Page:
Tuesday, December 31, 2013

Best Of 2013

I'll jump on the 'Best Of' bandwagon and give you some of my picks from the past 12 months.
(These are in no way scientific rankings, just my opinion)

Sailboat - Ben Rector
Lover Of The Light - Mumford & Sons
Lakehouse - Of Monsters And Men
He Is With Us - Love & The Outcome
Freaks - The Hawk In Paris
Bruises - Train
Sacred Invitation - Seth Condrey
Magic - Leagues
Made Alive - Citizens
Awake My Soul - Chris Tomlin

The Kings Of Summer
Hunger Games: Catching Fire
The Internship
Now You See Me
Robot & Frank
Man Of Steel
Iron Man 3

Deep & Wide by Andy Stanley
Love Does by Bob Goff
Jab, Jab, Jab, Right Hook by Gary Vaynerchuk
Start by Jon Acuff
The Advantage by Patrick Lencioni
Ignore Everybody by Hugh MacLeod

Seth's Blog
Stephen Brewster
Donald Miller
Jamie The Very Worst Missionary
Jon Acuff
Tim Ferriss
Scott Dinsmore

Friday, December 20, 2013

Friday, December 13, 2013

Favorite Things Friday - December 13

Good Reads
How To Fight Afternoon Exhaustion Without Coffee from WorkAwesome
10 Lessons I've Learned From Failure from Stephen Brewster
Apple's Secret Coffee Ritual from Tim Ferriss

Tribute To A Christmas Classic

Upcoming Movie

Random Act Of... Magic

Instructional Video

Go Green Initiative

Wednesday, December 11, 2013

We've Got Some Work To Do

At 2, Christmas is still all about the presents. At least he didn't leave Santa in the chimney and just take the sack of toys!
Kai's Craft From Daycare

Friday, December 6, 2013

Wednesday, December 4, 2013

Who Cares About Your Family Tree

I'd always skip over the first 17 verses in Matthew when reading the Christmas story. To be honest, I thought it was dumb. Who cares about the family tree?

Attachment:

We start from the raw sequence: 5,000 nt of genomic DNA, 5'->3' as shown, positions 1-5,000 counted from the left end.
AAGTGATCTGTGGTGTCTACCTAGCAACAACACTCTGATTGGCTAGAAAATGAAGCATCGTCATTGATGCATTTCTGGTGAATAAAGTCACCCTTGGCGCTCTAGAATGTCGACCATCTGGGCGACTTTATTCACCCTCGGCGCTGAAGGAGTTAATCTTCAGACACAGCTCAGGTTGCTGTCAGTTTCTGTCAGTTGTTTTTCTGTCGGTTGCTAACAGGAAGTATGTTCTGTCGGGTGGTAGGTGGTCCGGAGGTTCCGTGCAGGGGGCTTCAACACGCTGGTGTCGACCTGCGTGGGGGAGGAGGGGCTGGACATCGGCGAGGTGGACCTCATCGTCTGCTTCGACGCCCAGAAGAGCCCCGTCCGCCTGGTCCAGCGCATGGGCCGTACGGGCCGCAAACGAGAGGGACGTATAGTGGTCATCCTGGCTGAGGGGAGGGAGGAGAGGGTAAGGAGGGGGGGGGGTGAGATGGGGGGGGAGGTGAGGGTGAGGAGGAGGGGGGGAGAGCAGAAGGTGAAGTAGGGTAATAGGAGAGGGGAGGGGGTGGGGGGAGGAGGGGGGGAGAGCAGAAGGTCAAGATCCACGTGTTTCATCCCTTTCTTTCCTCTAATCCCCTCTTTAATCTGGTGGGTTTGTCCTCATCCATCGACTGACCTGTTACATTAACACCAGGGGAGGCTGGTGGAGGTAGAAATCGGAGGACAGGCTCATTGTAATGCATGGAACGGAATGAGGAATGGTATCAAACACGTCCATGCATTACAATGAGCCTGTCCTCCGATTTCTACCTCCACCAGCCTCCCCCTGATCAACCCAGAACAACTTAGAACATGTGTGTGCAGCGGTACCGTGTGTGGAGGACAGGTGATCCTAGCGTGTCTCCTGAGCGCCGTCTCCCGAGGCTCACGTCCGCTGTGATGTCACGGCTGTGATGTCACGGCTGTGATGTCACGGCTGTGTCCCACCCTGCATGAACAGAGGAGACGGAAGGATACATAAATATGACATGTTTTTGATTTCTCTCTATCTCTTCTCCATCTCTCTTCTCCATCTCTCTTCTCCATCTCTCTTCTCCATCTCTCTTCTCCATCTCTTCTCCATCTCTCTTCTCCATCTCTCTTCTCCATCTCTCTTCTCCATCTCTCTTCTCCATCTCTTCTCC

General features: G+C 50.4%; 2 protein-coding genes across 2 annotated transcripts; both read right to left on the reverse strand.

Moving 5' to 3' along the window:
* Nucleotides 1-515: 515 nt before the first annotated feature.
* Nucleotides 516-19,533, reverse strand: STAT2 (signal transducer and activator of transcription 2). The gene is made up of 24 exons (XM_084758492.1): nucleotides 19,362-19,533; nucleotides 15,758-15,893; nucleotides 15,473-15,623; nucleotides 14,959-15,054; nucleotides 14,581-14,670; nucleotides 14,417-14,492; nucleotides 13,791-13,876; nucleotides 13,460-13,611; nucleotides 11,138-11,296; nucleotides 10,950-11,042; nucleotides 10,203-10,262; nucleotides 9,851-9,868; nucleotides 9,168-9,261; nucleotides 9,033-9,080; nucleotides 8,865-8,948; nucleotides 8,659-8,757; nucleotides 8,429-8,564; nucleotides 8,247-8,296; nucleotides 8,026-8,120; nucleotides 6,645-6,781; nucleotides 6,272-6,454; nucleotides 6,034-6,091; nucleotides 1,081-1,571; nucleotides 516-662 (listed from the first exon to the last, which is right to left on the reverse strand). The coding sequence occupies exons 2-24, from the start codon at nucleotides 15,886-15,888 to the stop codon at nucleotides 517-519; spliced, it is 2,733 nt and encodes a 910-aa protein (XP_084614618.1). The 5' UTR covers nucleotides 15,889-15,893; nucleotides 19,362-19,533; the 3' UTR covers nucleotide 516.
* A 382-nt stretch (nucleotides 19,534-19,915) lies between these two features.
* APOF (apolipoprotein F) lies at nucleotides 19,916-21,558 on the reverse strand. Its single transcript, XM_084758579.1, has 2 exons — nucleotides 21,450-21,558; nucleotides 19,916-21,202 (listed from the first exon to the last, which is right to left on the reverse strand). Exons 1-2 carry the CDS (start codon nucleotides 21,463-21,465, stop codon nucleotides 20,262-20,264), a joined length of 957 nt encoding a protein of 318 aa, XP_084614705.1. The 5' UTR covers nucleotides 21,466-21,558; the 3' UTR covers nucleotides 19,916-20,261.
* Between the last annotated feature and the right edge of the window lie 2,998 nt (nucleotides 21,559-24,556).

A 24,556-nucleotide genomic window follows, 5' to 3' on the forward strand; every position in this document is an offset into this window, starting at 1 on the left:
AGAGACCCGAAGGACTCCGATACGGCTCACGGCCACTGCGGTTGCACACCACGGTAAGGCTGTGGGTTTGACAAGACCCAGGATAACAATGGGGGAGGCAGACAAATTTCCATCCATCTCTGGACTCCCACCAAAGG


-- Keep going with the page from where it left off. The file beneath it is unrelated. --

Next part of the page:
But if you look a little deeper, spend a some time looking at the names that are mentioned, you'll see something that further emphasizes the gospel message.

Something you miss when you skip over the passage.

Along with mentioning some giants of the faith, Matthew includes some unusual names.

Like Tamar.

Seriously, read the story of Tamar. Why would Matthew feels the need to include her name? Leave her out and
no one would notice.

Another name that is alluded to, but never mentioned, is Bathsheba. Matthew uses some curious phrasing when describing Solomon. "Solomon, whose mother had been Uriah's wife."


Pour some salt on the wound while you're at it.

You see, when we write stories about our heroes we leave out the bad parts.
We don't mention the affairs
We don't mention the family who leaves because dad is 'married' to his ministry
We don't mention the second set of financial records
So why does Matthew deliberately mention a prostitute and adultery?

Because that's exactly who Jesus came for.

Matthew made a point, right from the start of the story, to make sure his audience knew Jesus came for the screw-ups, the sinners, the people who have messed up so badly they think there is no hope.

I used to skip over the first 17 verses in Matthew, but now I stop and reflect on the names. I'm reminded that the story of Christmas is not about Jesus coming to redeem the righteous, but rather those who know they are not.